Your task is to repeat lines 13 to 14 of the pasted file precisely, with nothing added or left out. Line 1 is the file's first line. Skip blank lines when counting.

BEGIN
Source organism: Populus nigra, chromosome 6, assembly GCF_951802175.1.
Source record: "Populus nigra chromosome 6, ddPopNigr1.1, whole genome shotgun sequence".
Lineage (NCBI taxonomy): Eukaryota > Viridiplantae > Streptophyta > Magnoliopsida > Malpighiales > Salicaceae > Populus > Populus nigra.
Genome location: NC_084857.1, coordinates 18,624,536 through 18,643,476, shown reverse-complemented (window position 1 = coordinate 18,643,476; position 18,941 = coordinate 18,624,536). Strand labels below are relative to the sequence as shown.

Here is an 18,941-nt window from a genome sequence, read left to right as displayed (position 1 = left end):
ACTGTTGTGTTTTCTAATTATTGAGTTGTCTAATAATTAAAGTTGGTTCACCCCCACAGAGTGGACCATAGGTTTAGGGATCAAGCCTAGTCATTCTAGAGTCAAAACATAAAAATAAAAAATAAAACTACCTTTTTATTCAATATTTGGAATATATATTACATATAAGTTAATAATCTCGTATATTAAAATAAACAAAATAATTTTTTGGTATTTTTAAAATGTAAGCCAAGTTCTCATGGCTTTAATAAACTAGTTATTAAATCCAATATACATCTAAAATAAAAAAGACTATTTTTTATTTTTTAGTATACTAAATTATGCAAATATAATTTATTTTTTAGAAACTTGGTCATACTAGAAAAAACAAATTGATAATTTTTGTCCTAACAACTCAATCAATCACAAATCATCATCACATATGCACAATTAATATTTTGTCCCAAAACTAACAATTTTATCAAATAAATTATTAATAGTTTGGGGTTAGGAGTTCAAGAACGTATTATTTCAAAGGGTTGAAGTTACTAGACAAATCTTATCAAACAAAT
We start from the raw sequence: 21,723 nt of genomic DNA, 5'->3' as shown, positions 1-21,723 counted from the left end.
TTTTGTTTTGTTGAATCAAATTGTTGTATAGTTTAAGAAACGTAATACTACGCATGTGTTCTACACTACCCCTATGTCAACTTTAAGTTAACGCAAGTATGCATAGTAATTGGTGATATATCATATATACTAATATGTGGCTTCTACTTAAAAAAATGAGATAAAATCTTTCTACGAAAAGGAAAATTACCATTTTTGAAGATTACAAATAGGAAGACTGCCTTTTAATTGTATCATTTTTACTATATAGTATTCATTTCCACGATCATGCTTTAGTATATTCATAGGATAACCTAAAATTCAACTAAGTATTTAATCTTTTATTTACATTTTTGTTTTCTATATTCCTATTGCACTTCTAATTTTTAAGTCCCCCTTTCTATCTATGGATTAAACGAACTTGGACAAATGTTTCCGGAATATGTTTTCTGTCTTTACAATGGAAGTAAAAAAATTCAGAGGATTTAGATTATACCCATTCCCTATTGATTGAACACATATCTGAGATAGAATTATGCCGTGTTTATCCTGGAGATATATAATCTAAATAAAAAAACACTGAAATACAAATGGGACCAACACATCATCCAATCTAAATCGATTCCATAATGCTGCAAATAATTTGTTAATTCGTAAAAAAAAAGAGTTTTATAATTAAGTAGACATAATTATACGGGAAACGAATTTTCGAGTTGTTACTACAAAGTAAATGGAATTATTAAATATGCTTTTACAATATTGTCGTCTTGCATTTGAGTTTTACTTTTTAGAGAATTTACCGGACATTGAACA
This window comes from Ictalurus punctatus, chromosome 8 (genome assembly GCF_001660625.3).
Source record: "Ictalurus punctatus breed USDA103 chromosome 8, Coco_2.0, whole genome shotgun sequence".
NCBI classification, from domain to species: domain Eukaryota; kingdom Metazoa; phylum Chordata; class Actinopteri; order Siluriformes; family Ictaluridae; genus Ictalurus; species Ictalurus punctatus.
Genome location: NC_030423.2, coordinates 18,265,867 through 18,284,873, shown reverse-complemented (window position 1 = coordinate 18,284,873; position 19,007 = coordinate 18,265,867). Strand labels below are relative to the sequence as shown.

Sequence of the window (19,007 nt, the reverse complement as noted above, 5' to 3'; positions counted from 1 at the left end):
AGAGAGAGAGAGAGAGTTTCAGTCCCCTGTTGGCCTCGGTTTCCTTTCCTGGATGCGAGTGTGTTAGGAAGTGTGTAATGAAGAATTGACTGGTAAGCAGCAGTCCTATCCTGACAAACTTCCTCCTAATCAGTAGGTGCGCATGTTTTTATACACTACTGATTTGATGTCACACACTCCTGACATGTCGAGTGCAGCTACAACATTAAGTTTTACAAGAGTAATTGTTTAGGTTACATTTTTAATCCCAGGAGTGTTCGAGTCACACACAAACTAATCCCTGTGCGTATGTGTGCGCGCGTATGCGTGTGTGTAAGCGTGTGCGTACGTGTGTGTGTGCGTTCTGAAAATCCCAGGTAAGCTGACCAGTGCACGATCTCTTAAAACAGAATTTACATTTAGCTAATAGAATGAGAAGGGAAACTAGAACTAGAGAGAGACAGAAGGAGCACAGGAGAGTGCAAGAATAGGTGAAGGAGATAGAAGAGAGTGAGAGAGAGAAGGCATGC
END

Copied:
Sequence of the window (19,007 nt, the reverse complement as noted above, 5' to 3'; positions counted from 1 at the left end):
AGAGAGAGAGAGAGAGTTTCAGTCCCCTGTTGGCCTCGGTTTCCTTTCCTGGATGCGAGTGTGTTAGGAAGTGTGTAATGAAGAATTGACTGGTAAGCAGCAGTCCTATCCTGACAAACTTCCTCCTAATCAGTAGGTGCGCATGTTTTTATACACTACTGATTTGATGTCACACACTCCTGACATGTCGAGTGCAGCTACAACATTAAGTTTTACAAGAGTAATTGTTTAGGTTACATTTTTAATCCCAGGAGTGTTCGAGTCACACACAAACTAATCCCTGTGCGTATGTGTGCGCGCGTATGCGTGTGTGTAAGCGTGTGCGTACGTGTGTGTGTGCGTTCTGAAAATCCCAGGTAAGCTGACCAGTGCACGATCTCTTAAAACAGAATTTACATTTAGCTAATAGAATGAGAAGGGAAACTAGAACTAGAGAGAGACAGAAGGAGCACAGGAGAGTGCAAGAATAGGTGAAGGAGATAGAAGAGAGTGAGAGAGAGAAGGCATGC